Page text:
Searching over 5,500,000 cases.


searching
Buy This Entire Record For $7.95

Download the entire decision to receive the complete text, official citation,
docket number, dissents and concurrences, and footnotes for this case.

Learn more about what you receive with purchase of this case.

Boston Scientific Corp. v. Edwards Lifesciences Corp.

United States District Court, D. Delaware

September 19, 2018

BOSTON SCIENTIFIC CORPORATION and BOSTON SCIENTIFIC SCIMED, INC., Plaintiffs,
v.
EDWARDS LIFESCIENCES CORPORATION, Defendant. EDWARDS LIFESCIENCES CORPORATION, EDWARDS LIFESCIENCES PVT, INC., and EDWARDS LIFE SCIENCES LLC, Counterclaim and Third-Party Plaintiffs,
v.
BOSTON SCIENTIFIC CORPORATION, BOSTON SCIENTIFIC SCIMED, INC., and SADRA MEDICAL, INC, Counterclaim and Third-Party Defendants.

          MEMORANDUM OPINION

          SHERRY R. FALLBN, UNITED STATES MAGISTRATE JUDGE

         I. INTRODUCTION

         Presently before the court in this patent infringement action is the motion for leave to amend the complaint pursuant to Federal Rule of Civil Procedure 15(a)(2), filed by plaintiffs Boston Scientific Corporation and Boston Scientific Scimed, Inc. (collectively, "Boston Scientific"). (D.I. 442) For the following reasons, the court will deny Boston Scientific's motion for leave to amend its complaint.

         II. BACKGROUND

         On April 19, 2016, Boston Scientific filed this suit against defendant Edwards Lifesciences Corporation ("Edwards Corp."), alleging infringement of U.S. Patent No. 8, 992, 608 ("the '608 patent"). (D.I. 1) On June 9, 2016, Edwards Corp. filed an answer and joined with Edwards Lifesciences PVT, Inc. ("Edwards PVT") and Edwards Lifesciences LLC ("Edwards LLC") (collectively, "Edwards") to file counterclaims[1] for declaratory relief of noninfringement of the '608 patent, invalidity of the '608 patent, and infringement of U.S. Patent Nos. 9, 168, 133 ("the '133 patent), 9, 339, 383 ("the '383 patent"), and 7, 510, 575 ("the '575 patent"). (D.I. 10) Boston Scientific answered Edwards' counterclaims and third-party claims on July 5, 2016, admitting that "[a]n actual controversy exists between Edwards and Edwards LLC, and Boston over the alleged infringement of the '608 Patent." (D.I. 17 at ¶ 11;D.I. 10 at ¶ 11)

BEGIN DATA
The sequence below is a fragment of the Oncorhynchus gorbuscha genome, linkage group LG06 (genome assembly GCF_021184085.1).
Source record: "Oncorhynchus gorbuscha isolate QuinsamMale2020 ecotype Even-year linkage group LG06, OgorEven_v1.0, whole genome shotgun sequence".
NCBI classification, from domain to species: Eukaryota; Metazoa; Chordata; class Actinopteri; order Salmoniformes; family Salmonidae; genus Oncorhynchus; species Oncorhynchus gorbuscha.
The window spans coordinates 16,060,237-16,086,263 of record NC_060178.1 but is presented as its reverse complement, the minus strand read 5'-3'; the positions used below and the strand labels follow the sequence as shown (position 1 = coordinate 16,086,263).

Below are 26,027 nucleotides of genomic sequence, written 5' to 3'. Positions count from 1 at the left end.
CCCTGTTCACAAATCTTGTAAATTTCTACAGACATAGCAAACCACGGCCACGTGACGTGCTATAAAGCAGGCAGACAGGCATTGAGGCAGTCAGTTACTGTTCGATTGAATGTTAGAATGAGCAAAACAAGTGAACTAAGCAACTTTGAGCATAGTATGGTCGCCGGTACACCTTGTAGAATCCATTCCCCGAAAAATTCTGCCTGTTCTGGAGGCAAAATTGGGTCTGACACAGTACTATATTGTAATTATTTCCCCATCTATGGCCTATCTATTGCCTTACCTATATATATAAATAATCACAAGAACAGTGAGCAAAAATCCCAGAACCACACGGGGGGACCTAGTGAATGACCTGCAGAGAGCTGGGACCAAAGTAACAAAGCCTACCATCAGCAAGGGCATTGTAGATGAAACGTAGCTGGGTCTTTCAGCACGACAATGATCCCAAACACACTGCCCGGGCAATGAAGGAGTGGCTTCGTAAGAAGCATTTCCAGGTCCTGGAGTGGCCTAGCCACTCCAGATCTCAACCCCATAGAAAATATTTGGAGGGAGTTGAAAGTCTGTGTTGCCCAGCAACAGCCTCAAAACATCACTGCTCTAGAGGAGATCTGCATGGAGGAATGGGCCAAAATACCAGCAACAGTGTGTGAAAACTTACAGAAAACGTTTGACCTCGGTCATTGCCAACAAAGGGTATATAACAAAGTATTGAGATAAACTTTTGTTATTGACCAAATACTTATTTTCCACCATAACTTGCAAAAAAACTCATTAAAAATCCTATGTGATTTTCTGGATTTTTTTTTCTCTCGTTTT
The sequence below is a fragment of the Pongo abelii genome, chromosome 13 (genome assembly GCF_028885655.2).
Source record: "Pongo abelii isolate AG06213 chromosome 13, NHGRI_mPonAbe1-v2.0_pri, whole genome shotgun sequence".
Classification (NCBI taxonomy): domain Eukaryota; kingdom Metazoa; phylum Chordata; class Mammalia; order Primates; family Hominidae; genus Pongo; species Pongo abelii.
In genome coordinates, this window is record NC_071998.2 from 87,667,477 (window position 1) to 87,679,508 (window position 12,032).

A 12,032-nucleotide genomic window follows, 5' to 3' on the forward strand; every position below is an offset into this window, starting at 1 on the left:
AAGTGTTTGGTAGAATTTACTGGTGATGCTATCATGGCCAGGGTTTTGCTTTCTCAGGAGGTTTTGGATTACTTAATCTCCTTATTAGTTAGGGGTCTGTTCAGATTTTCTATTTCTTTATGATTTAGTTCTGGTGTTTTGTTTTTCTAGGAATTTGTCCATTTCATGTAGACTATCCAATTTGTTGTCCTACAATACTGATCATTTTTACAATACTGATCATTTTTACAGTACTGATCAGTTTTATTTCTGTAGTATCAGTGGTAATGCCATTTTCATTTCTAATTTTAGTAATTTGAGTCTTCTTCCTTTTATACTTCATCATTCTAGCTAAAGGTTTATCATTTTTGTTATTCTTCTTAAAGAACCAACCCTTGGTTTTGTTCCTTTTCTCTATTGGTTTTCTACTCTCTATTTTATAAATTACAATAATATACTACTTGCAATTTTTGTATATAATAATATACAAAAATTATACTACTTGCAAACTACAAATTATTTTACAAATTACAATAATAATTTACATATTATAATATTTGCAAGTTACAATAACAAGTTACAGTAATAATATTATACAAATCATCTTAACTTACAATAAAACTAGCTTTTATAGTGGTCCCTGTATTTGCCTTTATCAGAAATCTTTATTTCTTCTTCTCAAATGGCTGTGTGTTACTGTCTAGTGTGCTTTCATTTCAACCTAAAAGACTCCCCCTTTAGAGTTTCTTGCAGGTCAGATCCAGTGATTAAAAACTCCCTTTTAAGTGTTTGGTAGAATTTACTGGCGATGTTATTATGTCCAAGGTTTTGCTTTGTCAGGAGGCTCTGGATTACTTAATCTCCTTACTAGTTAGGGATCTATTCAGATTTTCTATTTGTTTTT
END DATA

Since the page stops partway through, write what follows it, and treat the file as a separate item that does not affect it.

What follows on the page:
Pursuant to the scheduling order, the deadline to amend pleadings passed on November 30, 2016. (D.I. 34 at ¶ 2) On that date, Edwards filed its first motion for leave to amend its pleading to add an affirmative prior use defense, which the court granted on February 28, 2017. (D.I. 65; D.I. 103; D.I. 104) On May 3, 2017, Edwards filed a second motion for leave to amend to add new defenses and counterclaims pertaining to improper inventorship of the '608 patent, which was granted on January 10, 2018. (D.I. 166; D.I. 300; D.I. 301)

         On June 21, 2017, Edwards filed a motion to dismiss for lack of subject matter jurisdiction. (D.I. 205) The court issued a Report and Recommendation on February 16, 2018, recommending the dismissal only of Boston Scientific Corporation's claims, and not the claims of Boston Scientific Scimed, Inc. (D.I. 354) Edwards filed its objections to the Report and Recommendation on March 5, 2018. (D.I. 384) On August 21, 2018, the court issued a Memorandum and Order overruling the objections to the Report and Recommendation. (D.I. 457)